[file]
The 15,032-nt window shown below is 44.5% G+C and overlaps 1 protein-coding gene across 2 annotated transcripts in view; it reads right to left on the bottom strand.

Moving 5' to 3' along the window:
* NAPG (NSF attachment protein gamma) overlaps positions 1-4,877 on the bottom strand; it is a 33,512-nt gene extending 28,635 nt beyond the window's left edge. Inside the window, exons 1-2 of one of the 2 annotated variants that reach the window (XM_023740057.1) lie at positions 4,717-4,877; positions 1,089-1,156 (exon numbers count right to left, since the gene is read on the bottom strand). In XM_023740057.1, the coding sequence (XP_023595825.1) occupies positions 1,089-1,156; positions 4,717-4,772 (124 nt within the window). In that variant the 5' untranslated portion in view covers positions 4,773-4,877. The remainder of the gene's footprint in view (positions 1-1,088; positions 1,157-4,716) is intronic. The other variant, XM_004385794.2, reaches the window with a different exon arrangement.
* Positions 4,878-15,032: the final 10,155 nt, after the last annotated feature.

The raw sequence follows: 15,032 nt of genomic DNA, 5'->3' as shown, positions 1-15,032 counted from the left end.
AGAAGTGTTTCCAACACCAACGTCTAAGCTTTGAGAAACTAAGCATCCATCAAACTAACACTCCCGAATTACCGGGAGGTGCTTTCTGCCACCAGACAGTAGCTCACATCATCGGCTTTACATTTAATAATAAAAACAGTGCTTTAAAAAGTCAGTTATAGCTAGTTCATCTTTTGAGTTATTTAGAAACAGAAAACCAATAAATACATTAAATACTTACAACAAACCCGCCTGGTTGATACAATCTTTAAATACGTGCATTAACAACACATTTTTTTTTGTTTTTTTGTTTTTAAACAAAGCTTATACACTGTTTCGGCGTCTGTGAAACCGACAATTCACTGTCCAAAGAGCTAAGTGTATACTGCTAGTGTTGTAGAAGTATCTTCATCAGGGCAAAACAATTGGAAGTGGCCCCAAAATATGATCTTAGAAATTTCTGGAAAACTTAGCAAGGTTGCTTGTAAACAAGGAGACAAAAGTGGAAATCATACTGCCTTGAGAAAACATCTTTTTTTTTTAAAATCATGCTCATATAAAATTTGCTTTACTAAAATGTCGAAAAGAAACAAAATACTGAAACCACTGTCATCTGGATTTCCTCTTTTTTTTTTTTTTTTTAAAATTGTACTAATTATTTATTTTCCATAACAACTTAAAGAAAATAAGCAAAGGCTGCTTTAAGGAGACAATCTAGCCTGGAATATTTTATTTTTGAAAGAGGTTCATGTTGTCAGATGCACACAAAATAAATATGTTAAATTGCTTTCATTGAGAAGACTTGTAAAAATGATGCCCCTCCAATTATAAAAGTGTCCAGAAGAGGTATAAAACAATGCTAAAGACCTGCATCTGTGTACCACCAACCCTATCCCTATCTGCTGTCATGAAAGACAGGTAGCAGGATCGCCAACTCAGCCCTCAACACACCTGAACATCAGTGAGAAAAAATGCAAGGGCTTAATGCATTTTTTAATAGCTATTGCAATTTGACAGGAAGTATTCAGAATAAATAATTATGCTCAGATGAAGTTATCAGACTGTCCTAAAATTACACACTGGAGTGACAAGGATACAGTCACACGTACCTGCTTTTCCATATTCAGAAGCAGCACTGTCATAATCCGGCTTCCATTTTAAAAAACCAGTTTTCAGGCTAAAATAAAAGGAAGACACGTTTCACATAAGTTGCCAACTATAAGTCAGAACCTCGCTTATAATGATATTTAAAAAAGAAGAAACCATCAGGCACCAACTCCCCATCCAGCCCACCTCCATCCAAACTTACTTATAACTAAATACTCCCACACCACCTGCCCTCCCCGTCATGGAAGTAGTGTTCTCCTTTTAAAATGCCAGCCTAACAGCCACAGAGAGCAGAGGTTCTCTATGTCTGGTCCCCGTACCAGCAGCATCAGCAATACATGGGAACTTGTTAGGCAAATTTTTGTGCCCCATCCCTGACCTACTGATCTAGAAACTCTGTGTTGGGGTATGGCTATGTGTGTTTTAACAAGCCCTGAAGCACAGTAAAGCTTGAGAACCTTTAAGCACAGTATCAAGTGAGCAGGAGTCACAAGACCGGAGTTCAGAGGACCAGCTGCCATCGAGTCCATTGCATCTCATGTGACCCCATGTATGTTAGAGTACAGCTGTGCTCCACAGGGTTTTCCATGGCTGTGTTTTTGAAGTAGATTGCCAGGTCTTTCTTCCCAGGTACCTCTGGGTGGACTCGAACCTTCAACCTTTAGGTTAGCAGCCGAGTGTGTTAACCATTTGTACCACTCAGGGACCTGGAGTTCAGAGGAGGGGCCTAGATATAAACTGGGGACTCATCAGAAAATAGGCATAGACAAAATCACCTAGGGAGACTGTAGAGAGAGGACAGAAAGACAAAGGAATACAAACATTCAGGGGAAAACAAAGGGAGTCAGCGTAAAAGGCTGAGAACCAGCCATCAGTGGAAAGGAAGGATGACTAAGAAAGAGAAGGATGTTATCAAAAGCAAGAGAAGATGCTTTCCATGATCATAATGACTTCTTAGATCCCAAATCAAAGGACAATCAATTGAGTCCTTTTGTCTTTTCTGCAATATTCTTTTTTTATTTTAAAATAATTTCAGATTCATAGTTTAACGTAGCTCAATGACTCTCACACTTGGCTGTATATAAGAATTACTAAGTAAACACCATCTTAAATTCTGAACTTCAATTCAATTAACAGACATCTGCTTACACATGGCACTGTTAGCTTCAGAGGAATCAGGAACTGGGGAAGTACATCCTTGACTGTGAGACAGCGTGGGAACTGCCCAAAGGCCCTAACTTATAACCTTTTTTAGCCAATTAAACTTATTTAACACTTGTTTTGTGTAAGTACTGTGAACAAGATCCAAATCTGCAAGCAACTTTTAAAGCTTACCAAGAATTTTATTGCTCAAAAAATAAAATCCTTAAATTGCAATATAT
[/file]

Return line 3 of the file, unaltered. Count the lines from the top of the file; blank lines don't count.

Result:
* NAPG (NSF attachment protein gamma) overlaps positions 1-4,877 on the bottom strand; it is a 33,512-nt gene extending 28,635 nt beyond the window's left edge. Inside the window, exons 1-2 of one of the 2 annotated variants that reach the window (XM_023740057.1) lie at positions 4,717-4,877; positions 1,089-1,156 (exon numbers count right to left, since the gene is read on the bottom strand). In XM_023740057.1, the coding sequence (XP_023595825.1) occupies positions 1,089-1,156; positions 4,717-4,772 (124 nt within the window). In that variant the 5' untranslated portion in view covers positions 4,773-4,877. The remainder of the gene's footprint in view (positions 1-1,088; positions 1,157-4,716) is intronic. The other variant, XM_004385794.2, reaches the window with a different exon arrangement.